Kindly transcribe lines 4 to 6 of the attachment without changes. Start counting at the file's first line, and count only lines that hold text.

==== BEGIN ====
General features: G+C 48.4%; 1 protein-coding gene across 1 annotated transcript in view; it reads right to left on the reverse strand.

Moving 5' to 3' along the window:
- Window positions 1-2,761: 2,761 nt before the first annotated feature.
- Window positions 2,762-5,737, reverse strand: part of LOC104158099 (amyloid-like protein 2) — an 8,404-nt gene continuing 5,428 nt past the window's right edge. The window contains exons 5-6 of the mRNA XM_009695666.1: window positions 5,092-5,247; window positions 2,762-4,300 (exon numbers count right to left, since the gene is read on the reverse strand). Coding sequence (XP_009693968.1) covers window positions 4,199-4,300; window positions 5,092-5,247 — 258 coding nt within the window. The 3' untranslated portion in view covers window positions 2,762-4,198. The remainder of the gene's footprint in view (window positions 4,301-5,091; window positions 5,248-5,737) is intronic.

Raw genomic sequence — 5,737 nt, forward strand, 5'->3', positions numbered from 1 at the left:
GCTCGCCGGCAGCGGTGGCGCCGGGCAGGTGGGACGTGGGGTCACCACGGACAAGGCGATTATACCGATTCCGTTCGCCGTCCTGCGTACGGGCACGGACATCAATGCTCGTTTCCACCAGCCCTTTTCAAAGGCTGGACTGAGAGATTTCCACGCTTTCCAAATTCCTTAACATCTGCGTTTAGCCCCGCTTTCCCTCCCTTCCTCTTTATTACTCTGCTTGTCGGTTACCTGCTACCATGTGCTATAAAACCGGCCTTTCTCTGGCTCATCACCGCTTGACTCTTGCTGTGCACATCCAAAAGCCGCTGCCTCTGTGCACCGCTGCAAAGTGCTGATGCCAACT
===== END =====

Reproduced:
- Window positions 2,762-5,737, reverse strand: part of LOC104158099 (amyloid-like protein 2) — an 8,404-nt gene continuing 5,428 nt past the window's right edge. The window contains exons 5-6 of the mRNA XM_009695666.1: window positions 5,092-5,247; window positions 2,762-4,300 (exon numbers count right to left, since the gene is read on the reverse strand). Coding sequence (XP_009693968.1) covers window positions 4,199-4,300; window positions 5,092-5,247 — 258 coding nt within the window. The 3' untranslated portion in view covers window positions 2,762-4,198. The remainder of the gene's footprint in view (window positions 4,301-5,091; window positions 5,248-5,737) is intronic.

Raw genomic sequence — 5,737 nt, forward strand, 5'->3', positions numbered from 1 at the left:
GCTCGCCGGCAGCGGTGGCGCCGGGCAGGTGGGACGTGGGGTCACCACGGACAAGGCGATTATACCGATTCCGTTCGCCGTCCTGCGTACGGGCACGGACATCAATGCTCGTTTCCACCAGCCCTTTTCAAAGGCTGGACTGAGAGATTTCCACGCTTTCCAAATTCCTTAACATCTGCGTTTAGCCCCGCTTTCCCTCCCTTCCTCTTTATTACTCTGCTTGTCGGTTACCTGCTACCATGTGCTATAAAACCGGCCTTTCTCTGGCTCATCACCGCTTGACTCTTGCTGTGCACATCCAAAAGCCGCTGCCTCTGTGCACCGCTGCAAAGTGCTGATGCCAACT